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GarageBand, not GarbageBand

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Garageband is part of the iLife suite of programs on the Macintosh. Students love this, junior high boys are even late to lunch trying to finish their composition. Carol Broos is presenting this on March 2, 2007. You can also hear compositions on www.carolbroos.com

GarageBand, a program that anyone can compose with little or no knowledge of music and/or music theory. The loops are already to drop and drag into the document, so anyone can compose a song. However, the beginning non-musician can easily over-create the composition. The musicians within the classroom understand that less is more.

There are three levels of teaching GarageBand. In showing my fourth graders the program the first time, tell them the “crayon” story. If you use a box of crayons to draw a picture, you wouldn’t use the every color and full up the entire page. In leaving a lot of “white” space improves your picture. The same with occurs with using GarageBand. Be selective and make sure you “love” the loop. This takes time to listen to the loops. Take your time. Decide what mood you want to convey and stick to it.

If it looks organized, it sounds organized. Do not use the word “good.” Good has a non-descript meaning. Students should us words that accurately describe the musical idea. Students are excited to have others listen to their compositions with suggestions given to the student. Try to suggest one or two musical ideas for every composition.

The second level is repetition, dynamics and/or left/right ear. This is where you really need headsets, to accurately hear the separation of the stereo within the composition. By deleting and repeating some loops, this is the first step in editing that students hear as a major improvement. Beginning composition students usually use a loop only once, then moving on to another loop that has nothing to do with the first loop.  Students need one loop that is the main loop; call it the “anchor” of the piece. It can be any loop, but more often it is drums, bass, or piano. Then, and only then, they have the additional loops come off of that original loop. By keeping a small number of “favorite” loops within the piece, creates a mood or overall feeling of the composition.

Now lets talk about repetition, every time you do repeat, the musical rule is to change something, be it the dynamics, pitch or tempo. You cannot easily change the tempo, there is a way, but is takes many steps. It takes a lot of work. However, I find students that really want to change the tempo, don’t view this as work. Dynamics and pitch are easily done and most students choose that.

Use correct arts vocabulary right at the beginning, it develops a knowledge base that helps the students use correct musical terms and ideas. They begin to sound like composers. Students are also encouraged to use the correct descriptors in analyzing their compositions and in discussing other student’s works. Currently, students at Sunset Ridge School are part of the Vermont MIDI project that uses this procedure. Upon establishing the use of vocabulary, a database of arts vocabulary is needed. Laminate a sheet for students to use. Students will question the arts vocabulary words, and wanted to know how to use them within their compositions. This will improve their overall compositions. You can find “arts vocabulary” www.carolbroos.com, please download it and change it to your specific needs.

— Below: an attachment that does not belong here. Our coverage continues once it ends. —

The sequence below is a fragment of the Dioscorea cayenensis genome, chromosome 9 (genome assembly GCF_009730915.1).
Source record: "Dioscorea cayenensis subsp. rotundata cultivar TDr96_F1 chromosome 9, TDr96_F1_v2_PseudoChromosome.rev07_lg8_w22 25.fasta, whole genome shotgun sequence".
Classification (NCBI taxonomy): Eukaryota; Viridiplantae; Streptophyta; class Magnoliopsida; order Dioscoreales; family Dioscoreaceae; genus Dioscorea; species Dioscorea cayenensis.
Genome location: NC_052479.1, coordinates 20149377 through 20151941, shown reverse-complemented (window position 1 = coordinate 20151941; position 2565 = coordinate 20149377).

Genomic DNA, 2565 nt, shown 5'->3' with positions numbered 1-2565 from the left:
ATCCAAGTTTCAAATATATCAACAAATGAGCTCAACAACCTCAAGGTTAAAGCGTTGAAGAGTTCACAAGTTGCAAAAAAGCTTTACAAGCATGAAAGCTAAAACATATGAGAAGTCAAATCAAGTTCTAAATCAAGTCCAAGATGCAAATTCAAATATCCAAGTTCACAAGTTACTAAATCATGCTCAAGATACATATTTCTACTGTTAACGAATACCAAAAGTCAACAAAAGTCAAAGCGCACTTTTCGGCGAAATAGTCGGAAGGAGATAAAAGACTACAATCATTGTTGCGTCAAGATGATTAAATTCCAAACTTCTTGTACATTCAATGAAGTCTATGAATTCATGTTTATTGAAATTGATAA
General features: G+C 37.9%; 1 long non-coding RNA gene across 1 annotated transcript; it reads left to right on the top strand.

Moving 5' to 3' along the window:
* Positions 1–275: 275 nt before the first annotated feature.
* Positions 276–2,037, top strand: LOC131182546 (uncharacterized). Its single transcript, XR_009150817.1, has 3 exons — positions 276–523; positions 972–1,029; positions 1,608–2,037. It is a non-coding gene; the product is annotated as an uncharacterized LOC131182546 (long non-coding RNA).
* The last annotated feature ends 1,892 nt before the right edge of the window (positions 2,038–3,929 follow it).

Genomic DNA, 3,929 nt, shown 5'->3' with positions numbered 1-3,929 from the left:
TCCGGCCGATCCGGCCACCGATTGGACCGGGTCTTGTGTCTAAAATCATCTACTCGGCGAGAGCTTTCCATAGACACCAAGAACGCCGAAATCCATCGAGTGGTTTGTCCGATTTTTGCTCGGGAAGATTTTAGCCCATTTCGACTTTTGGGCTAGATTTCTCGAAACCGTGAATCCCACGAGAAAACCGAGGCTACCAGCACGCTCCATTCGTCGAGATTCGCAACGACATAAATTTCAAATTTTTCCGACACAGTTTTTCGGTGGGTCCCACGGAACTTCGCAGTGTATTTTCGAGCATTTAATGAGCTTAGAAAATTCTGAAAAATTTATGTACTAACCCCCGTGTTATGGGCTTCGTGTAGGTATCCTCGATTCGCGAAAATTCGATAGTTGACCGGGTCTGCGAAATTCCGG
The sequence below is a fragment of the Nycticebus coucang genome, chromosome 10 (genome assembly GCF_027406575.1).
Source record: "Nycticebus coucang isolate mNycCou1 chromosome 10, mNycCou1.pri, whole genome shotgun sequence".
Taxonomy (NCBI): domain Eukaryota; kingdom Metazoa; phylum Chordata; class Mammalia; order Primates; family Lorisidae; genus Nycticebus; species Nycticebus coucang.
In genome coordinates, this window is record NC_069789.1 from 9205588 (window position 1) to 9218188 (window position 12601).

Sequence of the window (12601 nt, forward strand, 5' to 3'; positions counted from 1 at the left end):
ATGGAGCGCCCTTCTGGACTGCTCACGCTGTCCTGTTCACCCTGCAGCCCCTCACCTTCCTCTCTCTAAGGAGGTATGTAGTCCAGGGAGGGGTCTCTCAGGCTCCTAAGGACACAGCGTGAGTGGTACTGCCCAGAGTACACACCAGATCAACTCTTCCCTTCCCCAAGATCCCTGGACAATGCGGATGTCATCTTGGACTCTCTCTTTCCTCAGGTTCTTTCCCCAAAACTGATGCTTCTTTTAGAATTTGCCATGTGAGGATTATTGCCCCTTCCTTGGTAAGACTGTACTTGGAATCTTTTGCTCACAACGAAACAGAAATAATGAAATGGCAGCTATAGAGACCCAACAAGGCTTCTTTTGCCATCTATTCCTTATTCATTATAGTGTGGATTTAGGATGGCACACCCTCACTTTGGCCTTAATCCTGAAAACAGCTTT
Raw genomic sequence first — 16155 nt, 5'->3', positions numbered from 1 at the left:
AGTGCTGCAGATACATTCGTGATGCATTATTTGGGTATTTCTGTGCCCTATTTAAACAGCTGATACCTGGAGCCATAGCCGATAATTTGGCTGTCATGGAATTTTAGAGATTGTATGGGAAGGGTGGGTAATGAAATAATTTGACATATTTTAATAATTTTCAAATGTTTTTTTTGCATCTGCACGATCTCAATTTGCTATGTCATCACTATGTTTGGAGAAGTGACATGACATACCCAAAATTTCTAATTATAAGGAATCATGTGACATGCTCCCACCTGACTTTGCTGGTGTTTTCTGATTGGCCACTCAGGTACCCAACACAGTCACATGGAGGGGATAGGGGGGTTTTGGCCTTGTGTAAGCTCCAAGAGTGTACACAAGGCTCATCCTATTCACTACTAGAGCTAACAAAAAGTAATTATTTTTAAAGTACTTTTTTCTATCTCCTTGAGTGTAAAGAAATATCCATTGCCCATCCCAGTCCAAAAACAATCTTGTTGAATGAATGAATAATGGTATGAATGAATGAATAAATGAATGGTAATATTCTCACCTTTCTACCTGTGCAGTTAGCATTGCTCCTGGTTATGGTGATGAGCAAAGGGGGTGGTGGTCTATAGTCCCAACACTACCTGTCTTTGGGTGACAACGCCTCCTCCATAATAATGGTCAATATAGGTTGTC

Finally, the third level divides into individual preferences. They can compose their own loops or add a vocal track. Composing your own loops is done by using a MIDI keyboard or by using a composition program such as Sibelius or Finale.  Additionally, students also add pictures to their compositions and now the file is considered a “podcast.”

By adding a vocal track (track>new track>real instrument,) use “live performance.” It tends to be the best quality. But, be careful to have headsets on. If you don’t, the computer will double record your voice and the loops. You will have a weird echo of your voice and the GarageBand song. By, having headsets on and using the built-in microphone, only your voice will be recorded. A simple tip, but well worth the effort.

It is important that students listen to a lot of GarageBand songs to differentiate between what they like and don’t like. As students listen to more and more songs, they ask, “How do you do that?”

Music is highly subjective; students are taught to have an open ear/mind and must have other students listen to their compositions to offer suggestions. This is where the composition process really is electrifying. You will see students go from station to station listening, offering suggestions. It is a very stimulating time in the MIDI classroom.

Finally, when the composition is completed, students share to iTunes and can burn a CD. The older students give you the file (either by the drop box or on a jump drive) and then post them on my website for all to download, you can too. Listen and hear some wonderful Garageband compositions under podcasts at www.carolbroos.com

 

 

 

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